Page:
425766 Developing Reaxff Force Field to Study Syngas Combustion Kinetics and Extending It for Larger Hydrocarbons

Monday, November 9, 2015
Exhibit Hall 1 (Salt Palace Convention Center)
Chowdhury Ashraf and Adri van Duin, Mechanical and Nuclear Engineering, The Pennsylvania State University, University Park, PA

Syngas (Synthesis Gas); a mixture of CO and H2gas, has shown a great potential to solve future energy crisis. However, a detail chemical kinetic study on syngas combustion is required to ensure quality combustion and identify the key reactions. Although numerous kinetic models are proposed, many of the reaction pathways and their relative importance are yet to be known. To address this issue, we developed a ReaxFF interatomic potential to describe the C/H/O system particularly for smaller hydrocarbons, as the previous ReaxFF combustion force field [1]while successful for large hydrocarbon pyrolysis and combustion, was less accurate for C1-chemistry.

Molecular Dynamics (MD) simulations performed on a syngas system using this force field can capture many more reaction channels than previous force field, specially the reactions involving HCO radicals. HCO is believed to be the most important intermediate in syngas combustion and adding the reactions involving HCO with H2-O2system kinetics can completely define the kinetic model for syngas. Previous ReaxFF combustion force field estimated a high-energy barrier for hydrogen atom and CO combination reaction, leaving this specie and the associated reaction channels absent in the dynamics-in contrast to DFT-results that predict a low barrier for this reaction. Our current force field resolves this issue and our result demonstrate the consumption of HCO radicals through a couple of well-defined chain terminating reactions. Overall, the simulation results can describe the syngas combustion kinetics that is in good agreement with literature.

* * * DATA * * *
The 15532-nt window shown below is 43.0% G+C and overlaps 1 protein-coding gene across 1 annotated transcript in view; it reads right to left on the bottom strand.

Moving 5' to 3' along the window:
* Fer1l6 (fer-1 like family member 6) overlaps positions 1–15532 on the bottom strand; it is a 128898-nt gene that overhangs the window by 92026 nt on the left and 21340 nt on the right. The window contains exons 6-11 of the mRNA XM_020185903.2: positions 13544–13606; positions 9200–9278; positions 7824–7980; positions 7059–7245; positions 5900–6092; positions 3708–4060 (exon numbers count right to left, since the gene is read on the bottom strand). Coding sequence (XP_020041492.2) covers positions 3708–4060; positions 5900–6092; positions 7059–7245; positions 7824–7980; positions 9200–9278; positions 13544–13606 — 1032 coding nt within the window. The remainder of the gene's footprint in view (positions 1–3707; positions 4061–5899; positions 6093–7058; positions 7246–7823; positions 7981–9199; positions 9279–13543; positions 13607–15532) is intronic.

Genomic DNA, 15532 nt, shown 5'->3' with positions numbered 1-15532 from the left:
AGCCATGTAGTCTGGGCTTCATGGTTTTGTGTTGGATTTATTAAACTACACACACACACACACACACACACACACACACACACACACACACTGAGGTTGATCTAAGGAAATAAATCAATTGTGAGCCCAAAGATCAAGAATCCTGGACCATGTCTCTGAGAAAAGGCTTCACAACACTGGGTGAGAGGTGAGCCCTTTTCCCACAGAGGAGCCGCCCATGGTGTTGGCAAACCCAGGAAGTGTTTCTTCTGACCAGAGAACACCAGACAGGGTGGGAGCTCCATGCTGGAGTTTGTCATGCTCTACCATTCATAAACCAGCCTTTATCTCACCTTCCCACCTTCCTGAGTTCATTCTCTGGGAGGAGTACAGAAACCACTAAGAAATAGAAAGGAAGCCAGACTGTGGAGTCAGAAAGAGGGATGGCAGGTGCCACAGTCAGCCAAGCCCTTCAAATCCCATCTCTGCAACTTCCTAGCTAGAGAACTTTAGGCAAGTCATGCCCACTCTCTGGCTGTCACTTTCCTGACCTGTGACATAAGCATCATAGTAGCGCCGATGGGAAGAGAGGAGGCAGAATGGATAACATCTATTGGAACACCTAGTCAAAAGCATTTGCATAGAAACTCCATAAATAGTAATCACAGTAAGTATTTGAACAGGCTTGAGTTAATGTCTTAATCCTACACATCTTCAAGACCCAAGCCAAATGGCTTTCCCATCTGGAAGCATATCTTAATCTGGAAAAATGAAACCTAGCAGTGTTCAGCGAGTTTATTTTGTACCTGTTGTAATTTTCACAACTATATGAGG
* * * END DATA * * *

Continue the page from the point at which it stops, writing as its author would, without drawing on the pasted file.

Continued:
Once the force field to capture the C1chemistry in combustion kinetics is completely validated, it will be integrated with the existing ReaxFF combustion force field for larger hydrocarbons [2]–[5], which has been immensely successful in recent years. This will result a fully transferable ReaxFF C/H/O description, applicable for small to large-scale combustion of wide variety of hydrocarbons.




[1]  Chenoweth K., et al. , “Development and Application of a ReaxFF Reactive Force Field for Oxidative Dehydrogenation on Vanadium Oxide Catalysts,” J. Phys. Chem. C, 112(37), pp. 14645–14654 (Sep. 2008).

[2]       Castro-Marcano,  F., et al., “Combustion of an Illinois No. 6 coal char simulated using an atomistic char representation and the ReaxFF reactive force field,” Combust. Flame, 159(3), pp. 1272–1285 (Mar. 2012).

[3]       Qian, H.-J., et al., “Reactive Molecular Dynamics Simulation of Fullerene Combustion Synthesis: ReaxFF vs DFTB Potentials,” J. Chem. Theory Comput., 7(7,) pp. 2040–2048 (Jul. 2011).

[4]       Liu, L., et al., “Mechanism and Kinetics for the Initial Steps of Pyrolysis and Combustion of 1,6-Dicyclopropane-2,4-hexyne from ReaxFF Reactive Dynamics,” J. Phys. Chem. A, 115(19), pp. 4941–4950 (May 2011).

[5]       Chenoweth, K., et al., “Initiation Mechanisms and Kinetics of Pyrolysis and Combustion of JP-10 Hydrocarbon Jet Fuel,” J. Phys. Chem. A, 113 (9), pp. 1740–1746 (Mar. 2009).

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